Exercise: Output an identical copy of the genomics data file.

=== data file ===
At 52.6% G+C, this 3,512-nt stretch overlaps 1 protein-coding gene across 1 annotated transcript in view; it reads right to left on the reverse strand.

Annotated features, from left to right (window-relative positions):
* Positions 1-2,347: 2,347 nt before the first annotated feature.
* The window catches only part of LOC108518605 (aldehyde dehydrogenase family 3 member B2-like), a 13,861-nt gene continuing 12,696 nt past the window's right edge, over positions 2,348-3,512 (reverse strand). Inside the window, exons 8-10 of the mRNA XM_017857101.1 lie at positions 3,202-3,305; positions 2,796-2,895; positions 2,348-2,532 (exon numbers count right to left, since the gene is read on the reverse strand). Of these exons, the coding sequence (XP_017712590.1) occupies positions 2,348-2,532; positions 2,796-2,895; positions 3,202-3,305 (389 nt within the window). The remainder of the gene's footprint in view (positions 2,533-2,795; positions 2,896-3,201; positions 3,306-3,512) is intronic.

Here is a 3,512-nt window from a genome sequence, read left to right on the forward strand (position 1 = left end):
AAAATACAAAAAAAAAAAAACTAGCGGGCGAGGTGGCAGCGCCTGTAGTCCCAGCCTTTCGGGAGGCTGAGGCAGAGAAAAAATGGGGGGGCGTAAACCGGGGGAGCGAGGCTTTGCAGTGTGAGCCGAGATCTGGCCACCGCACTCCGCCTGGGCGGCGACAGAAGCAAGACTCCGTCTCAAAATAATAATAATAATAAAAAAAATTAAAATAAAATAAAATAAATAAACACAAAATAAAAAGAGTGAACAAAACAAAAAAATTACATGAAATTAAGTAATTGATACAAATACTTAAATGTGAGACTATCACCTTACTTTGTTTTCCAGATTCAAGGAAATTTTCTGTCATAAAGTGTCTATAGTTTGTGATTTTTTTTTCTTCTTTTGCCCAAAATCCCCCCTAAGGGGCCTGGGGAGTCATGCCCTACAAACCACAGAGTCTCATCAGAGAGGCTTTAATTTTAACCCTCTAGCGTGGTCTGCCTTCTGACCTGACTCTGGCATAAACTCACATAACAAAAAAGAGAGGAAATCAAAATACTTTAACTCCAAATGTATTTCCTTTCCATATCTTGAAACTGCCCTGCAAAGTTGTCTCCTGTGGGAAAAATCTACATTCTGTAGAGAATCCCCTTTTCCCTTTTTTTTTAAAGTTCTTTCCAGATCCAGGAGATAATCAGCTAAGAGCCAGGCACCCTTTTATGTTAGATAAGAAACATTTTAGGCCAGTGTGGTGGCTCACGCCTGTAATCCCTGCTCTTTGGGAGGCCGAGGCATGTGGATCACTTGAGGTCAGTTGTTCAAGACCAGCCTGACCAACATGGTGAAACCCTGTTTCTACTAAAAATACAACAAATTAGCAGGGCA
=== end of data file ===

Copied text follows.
At 52.6% G+C, this 3,512-nt stretch overlaps 1 protein-coding gene across 1 annotated transcript in view; it reads right to left on the reverse strand.

Annotated features, from left to right (window-relative positions):
* Positions 1-2,347: 2,347 nt before the first annotated feature.
* The window catches only part of LOC108518605 (aldehyde dehydrogenase family 3 member B2-like), a 13,861-nt gene continuing 12,696 nt past the window's right edge, over positions 2,348-3,512 (reverse strand). Inside the window, exons 8-10 of the mRNA XM_017857101.1 lie at positions 3,202-3,305; positions 2,796-2,895; positions 2,348-2,532 (exon numbers count right to left, since the gene is read on the reverse strand). Of these exons, the coding sequence (XP_017712590.1) occupies positions 2,348-2,532; positions 2,796-2,895; positions 3,202-3,305 (389 nt within the window). The remainder of the gene's footprint in view (positions 2,533-2,795; positions 2,896-3,201; positions 3,306-3,512) is intronic.

Here is a 3,512-nt window from a genome sequence, read left to right on the forward strand (position 1 = left end):
AAAATACAAAAAAAAAAAAACTAGCGGGCGAGGTGGCAGCGCCTGTAGTCCCAGCCTTTCGGGAGGCTGAGGCAGAGAAAAAATGGGGGGGCGTAAACCGGGGGAGCGAGGCTTTGCAGTGTGAGCCGAGATCTGGCCACCGCACTCCGCCTGGGCGGCGACAGAAGCAAGACTCCGTCTCAAAATAATAATAATAATAAAAAAAATTAAAATAAAATAAAATAAATAAACACAAAATAAAAAGAGTGAACAAAACAAAAAAATTACATGAAATTAAGTAATTGATACAAATACTTAAATGTGAGACTATCACCTTACTTTGTTTTCCAGATTCAAGGAAATTTTCTGTCATAAAGTGTCTATAGTTTGTGATTTTTTTTTCTTCTTTTGCCCAAAATCCCCCCTAAGGGGCCTGGGGAGTCATGCCCTACAAACCACAGAGTCTCATCAGAGAGGCTTTAATTTTAACCCTCTAGCGTGGTCTGCCTTCTGACCTGACTCTGGCATAAACTCACATAACAAAAAAGAGAGGAAATCAAAATACTTTAACTCCAAATGTATTTCCTTTCCATATCTTGAAACTGCCCTGCAAAGTTGTCTCCTGTGGGAAAAATCTACATTCTGTAGAGAATCCCCTTTTCCCTTTTTTTTTAAAGTTCTTTCCAGATCCAGGAGATAATCAGCTAAGAGCCAGGCACCCTTTTATGTTAGATAAGAAACATTTTAGGCCAGTGTGGTGGCTCACGCCTGTAATCCCTGCTCTTTGGGAGGCCGAGGCATGTGGATCACTTGAGGTCAGTTGTTCAAGACCAGCCTGACCAACATGGTGAAACCCTGTTTCTACTAAAAATACAACAAATTAGCAGGGCA